Nicolai Husteli

“If you are in a large company you are a small piece of a large system. But as a CEO in a start-up you get a lot of influence. Being able to develop the company and create company culture makes it very interesting and exciting.”

Nicolai Husteli

CEO, Scout Drone Inspection

Previous postition:
Program Director, DNV

Nicolais first job in Sintef Ocean led him later to join a start-up called Marine Cybernetics.

He started as a project engineer and followed the growth of the company until it was sold to DNV in 2014. At that point he was the CTO and followed the company to the new owner with 12000 employees. It was a big change, but still a fruitful experience to work at such a large company. When he got the offer to join Scout Drone Inspection as a CEO some years later, he really had to go a couple of rounds to consider the offer. Eventually he decided the opportunity was too good to let it pass.

A word with Nicolai

First of all, what is Scout Drone Inspection and what challenge does the company address?
We make a drone system to inspect confined spaces in industrial constructions. Picture an enormous tank in a ship that is due for inspection. It usually involves a lot of scaffolding and climbers. It is dark, dangerous, and time-consuming work. And there is a big risk of human error in the manual collection of inspection data.

We thought this job could be done better by using a drone. The challenge is that you can not make use of a GPS in such environments, so we have made a system that safely can navigate without the use of GPS.

Our drone inspection system provides the customer with images and position-data presented in a 3D model of the environment. The customer not only get an image of a crack in the ship tank, he also gets the exact position of the crack in the tank. The value we bring to the customer is faster and safer inspections with better data quality. This is valuable because they save a lot of money and they get safer ships and other industrial assets.

What made you jump into a startup after working in several large organizations in attractive positions?
The main reason is that it seemed like an opportunity hard to turn down. It was reassuring that I knew a couple of the NTNU professors involved in the project from my previous start-up experience. I knew they were skilled people.

In my previous start-up I became involved at a stage where many things had already been established. Now I had the chance to start from scratch building the company and the company culture. To be a part of it from day one really appealed to me. I guess a part of me always wanted to get involved in something like this.

Why NTNU and NTNU Technology Transfer?
I don’t think the fact that it was an NTNU start-up made too much difference to me at that point, but looking back it is obvious that it is of great significance. The technology and the people behind it are carefully selected and has been tried-and tested by NTNU Technology Transfer. It is a quality assurance making it a safer decision.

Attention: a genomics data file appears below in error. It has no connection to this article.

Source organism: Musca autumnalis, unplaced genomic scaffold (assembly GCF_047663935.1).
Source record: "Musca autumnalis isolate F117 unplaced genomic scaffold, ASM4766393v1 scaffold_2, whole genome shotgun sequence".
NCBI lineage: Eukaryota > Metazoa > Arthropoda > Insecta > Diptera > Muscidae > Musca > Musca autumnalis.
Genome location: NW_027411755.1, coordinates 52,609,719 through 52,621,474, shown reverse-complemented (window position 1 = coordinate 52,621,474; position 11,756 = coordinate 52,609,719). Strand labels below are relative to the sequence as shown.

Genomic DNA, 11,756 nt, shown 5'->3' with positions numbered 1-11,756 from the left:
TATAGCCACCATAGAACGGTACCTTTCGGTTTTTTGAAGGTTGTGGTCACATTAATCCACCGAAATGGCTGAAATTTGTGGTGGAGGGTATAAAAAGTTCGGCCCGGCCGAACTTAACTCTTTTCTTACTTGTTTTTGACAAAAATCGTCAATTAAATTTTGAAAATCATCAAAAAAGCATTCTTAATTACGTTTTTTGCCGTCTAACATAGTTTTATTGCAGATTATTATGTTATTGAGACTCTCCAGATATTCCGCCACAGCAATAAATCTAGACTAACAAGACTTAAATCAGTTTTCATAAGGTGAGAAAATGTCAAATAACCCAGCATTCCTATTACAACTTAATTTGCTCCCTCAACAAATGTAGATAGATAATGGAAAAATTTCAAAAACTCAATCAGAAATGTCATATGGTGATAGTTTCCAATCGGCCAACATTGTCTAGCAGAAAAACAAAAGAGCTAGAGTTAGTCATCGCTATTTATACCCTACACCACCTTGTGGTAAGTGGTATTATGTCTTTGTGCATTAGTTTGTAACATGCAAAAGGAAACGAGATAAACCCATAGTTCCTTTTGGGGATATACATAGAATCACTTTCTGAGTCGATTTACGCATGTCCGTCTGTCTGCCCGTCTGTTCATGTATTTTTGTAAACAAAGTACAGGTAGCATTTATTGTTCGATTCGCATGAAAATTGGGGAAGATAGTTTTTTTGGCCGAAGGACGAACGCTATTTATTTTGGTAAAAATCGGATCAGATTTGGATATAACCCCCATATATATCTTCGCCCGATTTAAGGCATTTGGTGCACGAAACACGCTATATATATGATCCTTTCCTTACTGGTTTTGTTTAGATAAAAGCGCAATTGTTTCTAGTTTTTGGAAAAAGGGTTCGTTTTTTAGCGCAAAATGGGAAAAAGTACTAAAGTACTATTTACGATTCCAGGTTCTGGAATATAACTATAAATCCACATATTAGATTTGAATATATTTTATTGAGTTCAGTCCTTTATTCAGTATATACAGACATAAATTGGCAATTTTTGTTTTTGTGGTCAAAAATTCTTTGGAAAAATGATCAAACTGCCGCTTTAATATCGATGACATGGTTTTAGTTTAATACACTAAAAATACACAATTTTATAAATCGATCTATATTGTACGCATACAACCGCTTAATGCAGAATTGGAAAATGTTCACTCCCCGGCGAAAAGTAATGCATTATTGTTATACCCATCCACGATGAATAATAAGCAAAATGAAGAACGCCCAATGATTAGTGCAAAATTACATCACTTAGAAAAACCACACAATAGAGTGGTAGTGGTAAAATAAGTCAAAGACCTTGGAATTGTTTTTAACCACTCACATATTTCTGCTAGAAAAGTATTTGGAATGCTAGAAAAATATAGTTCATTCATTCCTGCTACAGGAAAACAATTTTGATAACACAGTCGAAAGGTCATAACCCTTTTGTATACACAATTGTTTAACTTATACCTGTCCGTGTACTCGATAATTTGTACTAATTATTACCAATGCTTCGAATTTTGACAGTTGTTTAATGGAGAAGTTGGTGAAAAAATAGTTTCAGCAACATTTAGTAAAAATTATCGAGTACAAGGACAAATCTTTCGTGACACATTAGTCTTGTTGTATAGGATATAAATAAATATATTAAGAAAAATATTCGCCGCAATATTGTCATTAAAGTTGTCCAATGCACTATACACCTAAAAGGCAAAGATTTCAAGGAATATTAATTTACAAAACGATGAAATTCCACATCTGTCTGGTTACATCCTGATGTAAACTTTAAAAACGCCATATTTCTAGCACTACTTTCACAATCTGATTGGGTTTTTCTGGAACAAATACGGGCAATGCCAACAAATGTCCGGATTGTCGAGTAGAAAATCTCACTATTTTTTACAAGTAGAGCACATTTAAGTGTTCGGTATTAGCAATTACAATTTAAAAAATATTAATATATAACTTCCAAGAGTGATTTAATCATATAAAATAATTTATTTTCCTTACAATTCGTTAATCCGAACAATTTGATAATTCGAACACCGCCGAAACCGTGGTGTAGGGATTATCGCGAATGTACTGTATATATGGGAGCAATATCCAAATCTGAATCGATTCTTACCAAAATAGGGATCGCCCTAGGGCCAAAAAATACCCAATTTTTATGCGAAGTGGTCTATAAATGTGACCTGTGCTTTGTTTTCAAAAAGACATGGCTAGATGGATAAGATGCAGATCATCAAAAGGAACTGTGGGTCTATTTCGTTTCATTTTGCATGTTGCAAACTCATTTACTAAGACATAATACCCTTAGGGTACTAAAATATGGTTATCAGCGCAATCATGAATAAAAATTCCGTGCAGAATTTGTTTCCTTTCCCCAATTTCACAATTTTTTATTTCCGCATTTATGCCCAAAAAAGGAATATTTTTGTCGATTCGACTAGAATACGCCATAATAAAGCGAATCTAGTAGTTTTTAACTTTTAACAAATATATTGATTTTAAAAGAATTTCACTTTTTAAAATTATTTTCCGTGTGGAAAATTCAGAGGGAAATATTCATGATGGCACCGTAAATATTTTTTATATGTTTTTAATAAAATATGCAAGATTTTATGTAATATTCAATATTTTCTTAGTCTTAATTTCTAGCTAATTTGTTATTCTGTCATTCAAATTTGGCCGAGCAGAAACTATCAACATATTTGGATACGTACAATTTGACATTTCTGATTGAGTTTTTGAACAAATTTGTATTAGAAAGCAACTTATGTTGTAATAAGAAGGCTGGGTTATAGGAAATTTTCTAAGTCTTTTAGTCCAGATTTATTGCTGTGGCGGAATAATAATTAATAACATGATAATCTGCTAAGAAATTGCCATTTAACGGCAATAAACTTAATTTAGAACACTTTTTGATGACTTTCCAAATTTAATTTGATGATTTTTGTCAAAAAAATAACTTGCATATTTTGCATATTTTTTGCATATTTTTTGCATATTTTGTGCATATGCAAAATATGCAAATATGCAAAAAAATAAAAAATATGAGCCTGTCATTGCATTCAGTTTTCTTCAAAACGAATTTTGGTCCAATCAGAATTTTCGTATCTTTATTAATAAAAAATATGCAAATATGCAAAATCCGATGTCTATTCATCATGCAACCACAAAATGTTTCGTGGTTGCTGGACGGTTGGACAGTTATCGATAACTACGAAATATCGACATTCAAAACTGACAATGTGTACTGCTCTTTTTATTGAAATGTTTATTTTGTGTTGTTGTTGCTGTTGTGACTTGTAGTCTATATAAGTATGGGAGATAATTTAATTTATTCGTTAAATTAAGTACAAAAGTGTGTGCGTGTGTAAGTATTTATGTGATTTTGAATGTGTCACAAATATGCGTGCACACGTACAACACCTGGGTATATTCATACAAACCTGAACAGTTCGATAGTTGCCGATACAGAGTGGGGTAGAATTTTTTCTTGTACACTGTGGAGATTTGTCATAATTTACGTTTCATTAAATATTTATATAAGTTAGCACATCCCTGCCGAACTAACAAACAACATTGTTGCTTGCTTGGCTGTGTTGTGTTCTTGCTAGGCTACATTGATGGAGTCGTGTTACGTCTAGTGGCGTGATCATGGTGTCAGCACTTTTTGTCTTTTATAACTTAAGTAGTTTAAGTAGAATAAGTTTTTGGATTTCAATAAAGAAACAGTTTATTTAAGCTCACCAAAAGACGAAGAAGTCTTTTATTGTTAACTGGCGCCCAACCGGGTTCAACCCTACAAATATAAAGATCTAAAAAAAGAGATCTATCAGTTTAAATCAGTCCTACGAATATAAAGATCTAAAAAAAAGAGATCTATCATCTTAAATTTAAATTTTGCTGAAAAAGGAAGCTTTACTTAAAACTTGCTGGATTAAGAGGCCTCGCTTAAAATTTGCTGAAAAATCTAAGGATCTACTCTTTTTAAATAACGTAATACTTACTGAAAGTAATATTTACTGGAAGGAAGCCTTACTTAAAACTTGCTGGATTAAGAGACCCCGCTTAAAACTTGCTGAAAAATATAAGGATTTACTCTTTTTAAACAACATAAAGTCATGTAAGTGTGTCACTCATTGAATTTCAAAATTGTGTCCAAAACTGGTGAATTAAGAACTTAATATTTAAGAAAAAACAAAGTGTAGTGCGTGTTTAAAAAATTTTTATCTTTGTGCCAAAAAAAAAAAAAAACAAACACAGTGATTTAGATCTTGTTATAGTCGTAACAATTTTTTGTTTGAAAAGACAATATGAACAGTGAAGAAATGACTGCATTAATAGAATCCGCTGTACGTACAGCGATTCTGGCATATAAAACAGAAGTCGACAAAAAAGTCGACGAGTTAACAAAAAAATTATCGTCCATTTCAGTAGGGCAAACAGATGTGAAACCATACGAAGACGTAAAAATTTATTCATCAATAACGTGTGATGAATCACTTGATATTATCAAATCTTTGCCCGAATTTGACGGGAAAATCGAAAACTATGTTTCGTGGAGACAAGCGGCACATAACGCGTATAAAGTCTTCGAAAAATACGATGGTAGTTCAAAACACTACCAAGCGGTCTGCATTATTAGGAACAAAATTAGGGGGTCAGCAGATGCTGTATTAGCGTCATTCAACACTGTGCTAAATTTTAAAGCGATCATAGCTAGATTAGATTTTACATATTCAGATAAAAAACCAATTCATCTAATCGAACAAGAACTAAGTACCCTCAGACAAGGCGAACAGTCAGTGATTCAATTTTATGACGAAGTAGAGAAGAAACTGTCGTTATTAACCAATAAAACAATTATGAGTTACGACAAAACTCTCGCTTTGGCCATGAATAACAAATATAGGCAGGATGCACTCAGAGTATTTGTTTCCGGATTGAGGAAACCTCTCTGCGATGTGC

I also experienced that NTNU Technology Transfers resources really give you a flying start. You get a fundamental solidity that other start-ups will not have. I did not have any previous experience with NTNU Technology Transfer, but I quickly learned that they offer a very broad area of expertise. That made it easy to start important processes such as IP-protection, business development, marketing etc.

Why would you recommend to others to become an NTNU Entrepreneur in Residence?
By joining a startup, you have a lot more influence on things, than in a big company. As a CEO in a startup you are able to influence almost anything. You play a key part in how the company and culture is developed, and you get to broaden your network a lot. You talk to so many different people and do so many different things every day. It is a very interesting job.

Sure, a start-up is risky business, but to you personally the risk is not really that significant. You do not end up on homeless if you lose your job in Norway, and the experience you get is valuable on the job market. I sleep well at night.

Any key experiences from your previous jobs you want to share?
This is not a sprint, it is a marathon. Divide the journey ahead into stages. Stage 1 is to put a working product in the hands of your customers as early as possible. Stage 2 is to build a business model that the customersfind attractive. Stage 3 is to scale-up, create jobs and profit for the investors that believed in you and took the risk. Divide your tasks into sub-goals and celebrate the victories.

What is your passion?
To build a great company with a great company culture that provides a great product

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